Bebb-Jones will face trial over first-degree murder charges |

Bebb-Jones will face trial over first-degree murder charges

John Colson
Post Independent Staff
Glenwood Springs, CO Colorado

GLENWOOD SPRINGS, Colorado – A local judge on Wednesday ruled that Marcus Bebb-Jones should stand trial on charges of first degree murder, in a case that has stretched on for 14 years and involved police from two states and two countries.

The defendant showed no emotion as the judge ruled from the bench at approximately 6:15 p.m., ending a preliminary hearing that took two and a half days.

Bebb-Jones, 48, a British citizen, is accused of killing his Vietnamese-born wife, Sabrina Bebb-Jones, on Sept. 16, 1997, and dumping her body in a remote section of western Garfield County.

The couple owned and ran the Melrose Hotel in Grand Junction at the time, and were experiencing marital discord over Marcus Bebb-Jones’ flirtations with other women and over disagreements about money matters, according to the Ninth District Attorney’s office.

The prosecution’s case against Bebb-Jones is entirely circumstantial, since there were no witnesses to his wife’s death, and no coroner’s report or no death certificate because her body was never found.

Her skull was found in October 2004 by a cowboy looking for stray cattle along Douglas Pass, Highway 139, northeast of Grand Junction.

Defense attorney Matthew Morriss, of the Colorado Public Defender’s Office, argued that the prosecution had failed to prove that Bebb-Jones intended to kill his wife, and that he deliberated over the plans to do so. Both points are elements of the first-degree murder charge.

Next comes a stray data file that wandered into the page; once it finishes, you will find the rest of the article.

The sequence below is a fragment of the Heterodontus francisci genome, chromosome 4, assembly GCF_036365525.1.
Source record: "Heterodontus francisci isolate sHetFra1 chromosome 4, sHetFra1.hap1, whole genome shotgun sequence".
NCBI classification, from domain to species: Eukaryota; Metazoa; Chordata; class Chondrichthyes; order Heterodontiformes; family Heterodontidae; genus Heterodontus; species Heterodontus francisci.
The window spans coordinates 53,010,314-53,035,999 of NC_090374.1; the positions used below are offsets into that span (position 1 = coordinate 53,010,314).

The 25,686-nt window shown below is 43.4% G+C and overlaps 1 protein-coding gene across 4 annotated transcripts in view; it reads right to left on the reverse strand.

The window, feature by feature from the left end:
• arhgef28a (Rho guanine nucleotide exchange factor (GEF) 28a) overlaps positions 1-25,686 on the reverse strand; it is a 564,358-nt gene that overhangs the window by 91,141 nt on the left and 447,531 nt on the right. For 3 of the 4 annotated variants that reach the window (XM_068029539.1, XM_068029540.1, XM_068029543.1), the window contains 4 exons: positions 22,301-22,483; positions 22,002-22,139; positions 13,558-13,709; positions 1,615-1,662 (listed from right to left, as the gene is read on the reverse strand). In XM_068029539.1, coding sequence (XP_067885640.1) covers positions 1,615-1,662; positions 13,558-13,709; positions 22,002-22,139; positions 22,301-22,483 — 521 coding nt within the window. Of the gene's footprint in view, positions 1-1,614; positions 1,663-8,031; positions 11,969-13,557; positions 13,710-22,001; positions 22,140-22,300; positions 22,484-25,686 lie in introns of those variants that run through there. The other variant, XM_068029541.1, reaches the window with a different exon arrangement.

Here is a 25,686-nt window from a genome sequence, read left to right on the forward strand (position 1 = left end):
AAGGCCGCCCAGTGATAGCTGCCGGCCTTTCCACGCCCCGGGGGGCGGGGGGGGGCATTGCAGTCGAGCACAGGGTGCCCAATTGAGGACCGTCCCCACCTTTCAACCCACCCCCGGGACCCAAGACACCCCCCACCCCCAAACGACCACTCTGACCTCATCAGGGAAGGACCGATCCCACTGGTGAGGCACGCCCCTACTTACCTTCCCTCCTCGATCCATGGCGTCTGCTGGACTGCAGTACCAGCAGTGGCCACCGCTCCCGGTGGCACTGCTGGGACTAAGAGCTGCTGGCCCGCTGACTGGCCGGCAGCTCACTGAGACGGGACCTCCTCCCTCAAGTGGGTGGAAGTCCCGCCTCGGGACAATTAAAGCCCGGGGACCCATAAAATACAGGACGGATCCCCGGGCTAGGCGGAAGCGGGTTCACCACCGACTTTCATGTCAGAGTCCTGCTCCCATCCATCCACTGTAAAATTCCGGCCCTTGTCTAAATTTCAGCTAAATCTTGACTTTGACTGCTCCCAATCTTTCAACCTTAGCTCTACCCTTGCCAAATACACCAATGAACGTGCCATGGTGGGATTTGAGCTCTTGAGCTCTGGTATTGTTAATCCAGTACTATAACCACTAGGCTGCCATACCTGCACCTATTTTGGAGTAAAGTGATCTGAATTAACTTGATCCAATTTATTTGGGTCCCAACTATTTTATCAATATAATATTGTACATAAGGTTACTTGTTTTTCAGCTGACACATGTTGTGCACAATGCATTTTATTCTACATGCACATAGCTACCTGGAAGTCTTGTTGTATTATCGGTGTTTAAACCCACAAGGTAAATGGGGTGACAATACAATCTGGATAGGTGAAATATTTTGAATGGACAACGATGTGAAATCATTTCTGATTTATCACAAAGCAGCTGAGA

Bebb-Jones has said all along that his wife left him. Prosecutors maintain that he told different stories to different people about the circumstances of the break-up, at various points claiming his wife had died of a disease or in a car wreck.

Late Wednesday afternoon, Ninth District Daniel Petre ruled that the facts brought to light by District Attorney Martin Beeson and two deputy DAs, Anne Norrdin and Jeff Cheney, “created a web that demonstrates probable cause … to believe that Mr. Bebb-Jones killed Sabrina Bebb-Jones … with intent and deliberation.”

According to the prosecution’s case, Marcus Bebb-Jones killed his wife after they had taken a day trip to Dinosaur National Monument, and over the course of two nights afterward disposed of her body.

Dinosaur-area witnesses reported seeing the couple around town, and that Sabrina Bebb-Jones seemed angry.

The next day, according to the prosecution, Bebb-Jones meticulously cleaned out the van the couple had driven to Dinosaur, attempting to obliterate traces of blood from the alleged crime.

The motives for the crime, according to the prosecution, were to get control of the couple’s assets, gain custody of their 3-year-old son Daniel, and return to Britain to live the high life of a professional gambler.

After the disappearance of his wife, Bebb-Jones went to Las Vegas for a gambling, spending and partying spree. Beeson called the trip “the celebration of the accomplished goal and plans of the defendant.”

Bebb-Jones later sold the hotel, realizing a profit of more than $200,000, and returned to England with Daniel, who is now 18.

British authorities arrested Bebb-Jones in November 2009, and extradited him to the U.S. after Beeson promised Bebb-Jones that he would not seek the death penalty.

Bebb-Jones is due in court again on April 26 for further proceedings. No trial date has yet been set.

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